Wednesday, August 7, 2013

Character Traits: Intelligence

Photo of astronomical clock in Prague
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I was thinking the other day about how I view intelligence. While I value it highly in those I choose to associate with, I don't go by IQ scores, and I'm always surprised to be compared favorably to another person's intelligence. I pride myself on my creativity and grasp of grammar, and I carry around a lot of random trivia, but I don't consider myself particularly smart.

There are different types of intelligence, of course, and there's the famous quote about judging a fish by whether it can climb a tree. But that's not it. Intelligence isn't a mastery of many different facets of knowledge, nor is it having the right answers. To me, curiosity about the world around you is what separates a smart person from one I'll look down on for a lack of intelligence. Deciding you have all the answers, refusing to listen to contrary evidence, being convinced you're right, putting down others' intelligence before you've given them a chance to show their strengths, all point to a lack of intelligence, in my mind.

The way I see it, I don't have all the answers. The more I learn, the more I find things I want to know more about. The world changes every day, and it's a big place. A lifetime isn't long enough to learn everything there is to know. Even if I spent the next thousand years reading and researching and testing hypotheses and exploring the world, there would still be things I wouldn't know.


It's an overwhelming notion. Luckily, I take comfort in what I can learn, and in the lives I can explore within the pages of books. I find, however, that I have a hard time enjoying perspective characters I find unintelligent. Characters who don't learn anything, or who take too much hammering-away by the authorial hand to get the point, annoy me. So do characters who are too stupid to live, mostly because it shows a certain unwillingness to have learned from one's past mistakes. Also, it taxes my suspension of disbelief; I have a hard time believing the character has survived that long in the first place.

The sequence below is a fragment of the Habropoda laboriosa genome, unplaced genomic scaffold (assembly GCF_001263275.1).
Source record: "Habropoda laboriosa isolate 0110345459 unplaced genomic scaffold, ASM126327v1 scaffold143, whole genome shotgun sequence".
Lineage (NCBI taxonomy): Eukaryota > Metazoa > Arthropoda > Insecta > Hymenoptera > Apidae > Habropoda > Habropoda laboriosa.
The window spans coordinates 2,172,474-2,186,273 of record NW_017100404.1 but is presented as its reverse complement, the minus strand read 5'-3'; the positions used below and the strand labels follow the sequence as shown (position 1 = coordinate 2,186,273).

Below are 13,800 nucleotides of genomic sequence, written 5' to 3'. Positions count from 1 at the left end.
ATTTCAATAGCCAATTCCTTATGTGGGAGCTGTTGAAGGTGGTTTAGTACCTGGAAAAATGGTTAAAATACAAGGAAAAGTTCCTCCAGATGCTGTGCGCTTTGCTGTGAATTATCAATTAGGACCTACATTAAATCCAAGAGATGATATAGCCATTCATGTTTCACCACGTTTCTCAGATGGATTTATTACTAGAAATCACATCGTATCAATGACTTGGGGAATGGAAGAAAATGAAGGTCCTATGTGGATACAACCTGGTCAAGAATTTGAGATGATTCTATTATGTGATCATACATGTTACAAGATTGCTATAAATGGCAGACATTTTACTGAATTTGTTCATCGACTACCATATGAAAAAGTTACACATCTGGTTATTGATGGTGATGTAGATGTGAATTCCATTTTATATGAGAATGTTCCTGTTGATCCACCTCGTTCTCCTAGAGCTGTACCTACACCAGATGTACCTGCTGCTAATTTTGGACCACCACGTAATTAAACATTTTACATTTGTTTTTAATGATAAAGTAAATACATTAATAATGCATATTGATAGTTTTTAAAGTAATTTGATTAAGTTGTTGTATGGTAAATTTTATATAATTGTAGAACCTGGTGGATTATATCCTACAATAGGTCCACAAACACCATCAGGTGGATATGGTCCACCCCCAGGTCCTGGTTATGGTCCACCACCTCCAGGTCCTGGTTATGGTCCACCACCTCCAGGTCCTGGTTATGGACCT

When I write my own characters, if they're supposed to be intelligent, I use the above philosophy. The bad guy in my trilogy wants to keep the status quo as it is, while the good guys' quests are driven by finding out more about how the world works. The main character in the epic fantasy I'm still mentally mapping knows very little about how the world works, and it's her curiosity to find out that ropes her into the adventure. I've never considered her stupid; she has an innocence to her that makes her a character I really want to write.

I hope my approach to intelligence makes my smart characters easier to relate to. I hadn't even realized I'd been doing that until I articulated my view of intelligence, in the first place. Now, I intend to use it to my advantage.

Feel free to do the same. Or drop me a comment about how you characterize intelligence when you're writing.

Sunday, August 4, 2013

Review: Things I Want My Daughters to Know by Elizabeth Noble

Things I Want My Daughters to KnowThings I Want My Daughters to Know by Elizabeth Noble
My rating: 4 of 5 stars

This is the seventh book I've read for my 2013 TBR Pile reading challenge. It puts me back on track for my book-a-month goal, as well as my enjoyment of books I'd been meaning to read for a while. I'd picked this book up years ago when I met the author, and have enjoyed everything else I'd read of hers. Why, then, did I hesitate to read this?

That answer is easy: it's about a mother of four daughters who dies of cancer. The last time I almost picked this book up to read, my own mother had been diagnosed with breast cancer, and I felt I would jinx her recovery if I read about a similar mother dying. (My mother has made a full recovery and is doing well. She's been cancer-free for two years.)

The girls' ages are far more spread than that of me and my sisters. The oldest in this book is in her 40's, while the youngest is still in high school. (The British equivalent thereof, anyway.) They're also a lot closer, both geographically and emotionally. They bemoan the distance between them, but they also consider it odd to have not spoken to one another for months, whereas my sisters and I catch up primarily on Facebook, and go years at a time without hearing one another's voices.